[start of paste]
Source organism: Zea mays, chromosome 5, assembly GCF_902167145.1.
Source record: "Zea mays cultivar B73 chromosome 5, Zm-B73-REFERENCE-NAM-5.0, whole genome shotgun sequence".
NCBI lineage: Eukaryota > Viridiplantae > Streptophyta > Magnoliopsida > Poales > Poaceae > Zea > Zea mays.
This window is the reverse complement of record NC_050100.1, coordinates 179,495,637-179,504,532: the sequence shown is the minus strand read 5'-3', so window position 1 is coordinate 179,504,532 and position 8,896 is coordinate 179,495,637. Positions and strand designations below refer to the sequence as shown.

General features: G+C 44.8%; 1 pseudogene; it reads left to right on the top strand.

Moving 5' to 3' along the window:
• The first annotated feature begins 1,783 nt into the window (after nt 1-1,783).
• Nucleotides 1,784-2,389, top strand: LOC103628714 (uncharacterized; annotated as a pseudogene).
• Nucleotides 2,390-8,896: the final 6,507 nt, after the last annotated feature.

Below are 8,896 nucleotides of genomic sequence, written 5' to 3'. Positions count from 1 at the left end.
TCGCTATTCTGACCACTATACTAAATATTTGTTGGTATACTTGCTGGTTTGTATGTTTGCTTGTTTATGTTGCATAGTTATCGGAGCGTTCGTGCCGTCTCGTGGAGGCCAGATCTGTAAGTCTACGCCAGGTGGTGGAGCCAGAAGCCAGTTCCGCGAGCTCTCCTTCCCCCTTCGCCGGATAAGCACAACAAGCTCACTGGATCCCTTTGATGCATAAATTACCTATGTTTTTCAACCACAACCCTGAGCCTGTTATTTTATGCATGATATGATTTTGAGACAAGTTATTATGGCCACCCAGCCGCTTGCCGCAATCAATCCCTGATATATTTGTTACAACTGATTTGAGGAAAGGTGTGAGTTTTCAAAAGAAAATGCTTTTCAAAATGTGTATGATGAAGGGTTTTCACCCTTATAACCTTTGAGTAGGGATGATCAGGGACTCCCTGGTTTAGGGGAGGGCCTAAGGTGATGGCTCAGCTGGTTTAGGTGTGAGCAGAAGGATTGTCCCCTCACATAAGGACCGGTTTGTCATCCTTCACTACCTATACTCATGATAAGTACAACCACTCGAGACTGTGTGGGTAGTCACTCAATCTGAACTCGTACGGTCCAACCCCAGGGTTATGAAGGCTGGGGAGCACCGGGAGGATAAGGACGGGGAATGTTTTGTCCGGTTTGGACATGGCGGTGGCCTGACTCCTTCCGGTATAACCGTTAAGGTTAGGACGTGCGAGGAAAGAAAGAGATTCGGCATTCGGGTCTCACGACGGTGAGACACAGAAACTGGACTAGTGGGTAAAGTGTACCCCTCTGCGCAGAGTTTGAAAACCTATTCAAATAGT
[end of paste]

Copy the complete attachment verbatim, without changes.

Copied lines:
Source organism: Zea mays, chromosome 5, assembly GCF_902167145.1.
Source record: "Zea mays cultivar B73 chromosome 5, Zm-B73-REFERENCE-NAM-5.0, whole genome shotgun sequence".
NCBI lineage: Eukaryota > Viridiplantae > Streptophyta > Magnoliopsida > Poales > Poaceae > Zea > Zea mays.
This window is the reverse complement of record NC_050100.1, coordinates 179,495,637-179,504,532: the sequence shown is the minus strand read 5'-3', so window position 1 is coordinate 179,504,532 and position 8,896 is coordinate 179,495,637. Positions and strand designations below refer to the sequence as shown.

General features: G+C 44.8%; 1 pseudogene; it reads left to right on the top strand.

Moving 5' to 3' along the window:
• The first annotated feature begins 1,783 nt into the window (after nt 1-1,783).
• Nucleotides 1,784-2,389, top strand: LOC103628714 (uncharacterized; annotated as a pseudogene).
• Nucleotides 2,390-8,896: the final 6,507 nt, after the last annotated feature.

Below are 8,896 nucleotides of genomic sequence, written 5' to 3'. Positions count from 1 at the left end.
TCGCTATTCTGACCACTATACTAAATATTTGTTGGTATACTTGCTGGTTTGTATGTTTGCTTGTTTATGTTGCATAGTTATCGGAGCGTTCGTGCCGTCTCGTGGAGGCCAGATCTGTAAGTCTACGCCAGGTGGTGGAGCCAGAAGCCAGTTCCGCGAGCTCTCCTTCCCCCTTCGCCGGATAAGCACAACAAGCTCACTGGATCCCTTTGATGCATAAATTACCTATGTTTTTCAACCACAACCCTGAGCCTGTTATTTTATGCATGATATGATTTTGAGACAAGTTATTATGGCCACCCAGCCGCTTGCCGCAATCAATCCCTGATATATTTGTTACAACTGATTTGAGGAAAGGTGTGAGTTTTCAAAAGAAAATGCTTTTCAAAATGTGTATGATGAAGGGTTTTCACCCTTATAACCTTTGAGTAGGGATGATCAGGGACTCCCTGGTTTAGGGGAGGGCCTAAGGTGATGGCTCAGCTGGTTTAGGTGTGAGCAGAAGGATTGTCCCCTCACATAAGGACCGGTTTGTCATCCTTCACTACCTATACTCATGATAAGTACAACCACTCGAGACTGTGTGGGTAGTCACTCAATCTGAACTCGTACGGTCCAACCCCAGGGTTATGAAGGCTGGGGAGCACCGGGAGGATAAGGACGGGGAATGTTTTGTCCGGTTTGGACATGGCGGTGGCCTGACTCCTTCCGGTATAACCGTTAAGGTTAGGACGTGCGAGGAAAGAAAGAGATTCGGCATTCGGGTCTCACGACGGTGAGACACAGAAACTGGACTAGTGGGTAAAGTGTACCCCTCTGCGCAGAGTTTGAAAACCTATTCAAATAGT